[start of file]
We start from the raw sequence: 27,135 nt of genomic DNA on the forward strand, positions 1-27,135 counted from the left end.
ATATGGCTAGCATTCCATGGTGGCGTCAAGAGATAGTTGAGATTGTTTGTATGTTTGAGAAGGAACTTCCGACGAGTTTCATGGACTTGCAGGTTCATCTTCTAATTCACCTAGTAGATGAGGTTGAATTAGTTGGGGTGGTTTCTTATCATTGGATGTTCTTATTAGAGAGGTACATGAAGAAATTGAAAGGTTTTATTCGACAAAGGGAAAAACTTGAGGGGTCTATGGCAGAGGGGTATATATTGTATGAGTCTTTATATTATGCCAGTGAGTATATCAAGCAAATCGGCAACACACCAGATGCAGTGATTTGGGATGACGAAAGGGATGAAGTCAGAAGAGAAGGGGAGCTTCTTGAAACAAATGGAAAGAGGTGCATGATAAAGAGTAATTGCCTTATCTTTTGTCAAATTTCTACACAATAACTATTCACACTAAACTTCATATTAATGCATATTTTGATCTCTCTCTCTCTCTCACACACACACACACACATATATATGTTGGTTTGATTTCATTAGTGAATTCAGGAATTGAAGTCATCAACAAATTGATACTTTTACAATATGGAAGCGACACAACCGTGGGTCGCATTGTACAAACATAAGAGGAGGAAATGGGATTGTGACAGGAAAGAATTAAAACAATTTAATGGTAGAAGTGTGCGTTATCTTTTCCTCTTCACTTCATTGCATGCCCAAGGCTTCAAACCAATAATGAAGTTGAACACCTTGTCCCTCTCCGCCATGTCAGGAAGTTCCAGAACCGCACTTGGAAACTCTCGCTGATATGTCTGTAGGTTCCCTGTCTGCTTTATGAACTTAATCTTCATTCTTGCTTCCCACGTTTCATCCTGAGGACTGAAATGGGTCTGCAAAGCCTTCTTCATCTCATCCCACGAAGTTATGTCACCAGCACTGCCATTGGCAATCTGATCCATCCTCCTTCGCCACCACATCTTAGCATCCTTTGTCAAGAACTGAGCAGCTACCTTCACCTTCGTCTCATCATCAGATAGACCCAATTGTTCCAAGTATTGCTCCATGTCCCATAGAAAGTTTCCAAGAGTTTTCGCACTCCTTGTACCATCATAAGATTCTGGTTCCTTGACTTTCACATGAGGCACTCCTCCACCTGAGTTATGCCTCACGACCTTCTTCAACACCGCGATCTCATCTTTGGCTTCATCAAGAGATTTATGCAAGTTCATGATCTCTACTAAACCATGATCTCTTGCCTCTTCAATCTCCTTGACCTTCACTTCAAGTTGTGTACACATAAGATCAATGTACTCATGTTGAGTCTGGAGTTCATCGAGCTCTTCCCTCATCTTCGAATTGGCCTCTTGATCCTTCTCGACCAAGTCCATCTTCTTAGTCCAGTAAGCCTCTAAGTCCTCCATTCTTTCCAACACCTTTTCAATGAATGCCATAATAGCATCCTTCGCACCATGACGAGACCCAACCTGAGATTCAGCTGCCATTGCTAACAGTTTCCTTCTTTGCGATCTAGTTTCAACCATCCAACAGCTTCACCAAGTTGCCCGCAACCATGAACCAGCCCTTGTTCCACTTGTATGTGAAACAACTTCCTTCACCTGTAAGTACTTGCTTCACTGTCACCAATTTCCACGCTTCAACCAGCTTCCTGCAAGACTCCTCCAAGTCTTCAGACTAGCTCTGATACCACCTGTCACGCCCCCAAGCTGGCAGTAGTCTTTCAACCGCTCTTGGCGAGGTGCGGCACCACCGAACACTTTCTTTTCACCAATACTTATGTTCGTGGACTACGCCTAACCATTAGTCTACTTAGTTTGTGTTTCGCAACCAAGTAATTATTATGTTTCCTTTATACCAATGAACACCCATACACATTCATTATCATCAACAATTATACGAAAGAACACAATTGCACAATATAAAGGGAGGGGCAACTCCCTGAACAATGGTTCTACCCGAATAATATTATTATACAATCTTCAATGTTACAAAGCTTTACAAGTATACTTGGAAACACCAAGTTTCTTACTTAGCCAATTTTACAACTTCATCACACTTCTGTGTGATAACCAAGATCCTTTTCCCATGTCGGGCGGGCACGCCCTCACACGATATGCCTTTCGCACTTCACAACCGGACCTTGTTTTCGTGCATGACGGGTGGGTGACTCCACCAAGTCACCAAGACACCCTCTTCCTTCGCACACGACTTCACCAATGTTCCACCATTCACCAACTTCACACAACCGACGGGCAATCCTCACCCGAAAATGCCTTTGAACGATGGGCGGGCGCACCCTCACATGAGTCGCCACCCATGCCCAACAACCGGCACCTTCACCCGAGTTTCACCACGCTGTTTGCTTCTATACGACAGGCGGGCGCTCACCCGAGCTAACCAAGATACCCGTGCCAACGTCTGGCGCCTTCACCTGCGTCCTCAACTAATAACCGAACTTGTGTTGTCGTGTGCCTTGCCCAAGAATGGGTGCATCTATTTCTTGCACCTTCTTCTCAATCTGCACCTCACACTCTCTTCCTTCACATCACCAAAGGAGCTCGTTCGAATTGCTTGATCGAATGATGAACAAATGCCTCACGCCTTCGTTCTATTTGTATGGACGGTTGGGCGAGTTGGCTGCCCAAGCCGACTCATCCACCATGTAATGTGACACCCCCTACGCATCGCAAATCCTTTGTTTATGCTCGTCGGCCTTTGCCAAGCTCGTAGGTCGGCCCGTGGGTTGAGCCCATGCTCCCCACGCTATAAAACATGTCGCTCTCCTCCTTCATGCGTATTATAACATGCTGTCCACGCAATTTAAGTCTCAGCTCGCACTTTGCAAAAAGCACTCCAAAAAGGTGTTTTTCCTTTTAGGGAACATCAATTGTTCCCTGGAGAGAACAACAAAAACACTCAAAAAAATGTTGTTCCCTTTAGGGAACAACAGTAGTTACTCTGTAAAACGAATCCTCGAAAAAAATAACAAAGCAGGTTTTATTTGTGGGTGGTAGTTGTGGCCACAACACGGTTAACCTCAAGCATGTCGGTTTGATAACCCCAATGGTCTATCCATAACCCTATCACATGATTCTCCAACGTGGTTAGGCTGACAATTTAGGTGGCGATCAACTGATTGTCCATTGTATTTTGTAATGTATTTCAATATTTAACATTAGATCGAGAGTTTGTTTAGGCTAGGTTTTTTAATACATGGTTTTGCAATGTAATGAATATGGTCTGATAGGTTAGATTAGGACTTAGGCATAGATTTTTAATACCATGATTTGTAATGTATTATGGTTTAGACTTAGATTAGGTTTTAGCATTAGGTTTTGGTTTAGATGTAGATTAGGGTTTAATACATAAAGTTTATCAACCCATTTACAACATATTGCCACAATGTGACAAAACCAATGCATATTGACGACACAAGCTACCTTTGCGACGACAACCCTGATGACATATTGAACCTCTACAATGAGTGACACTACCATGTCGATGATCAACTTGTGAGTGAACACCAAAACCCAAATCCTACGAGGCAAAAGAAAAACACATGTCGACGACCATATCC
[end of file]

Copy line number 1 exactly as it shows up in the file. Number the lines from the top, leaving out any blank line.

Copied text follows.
We start from the raw sequence: 27,135 nt of genomic DNA on the forward strand, positions 1-27,135 counted from the left end.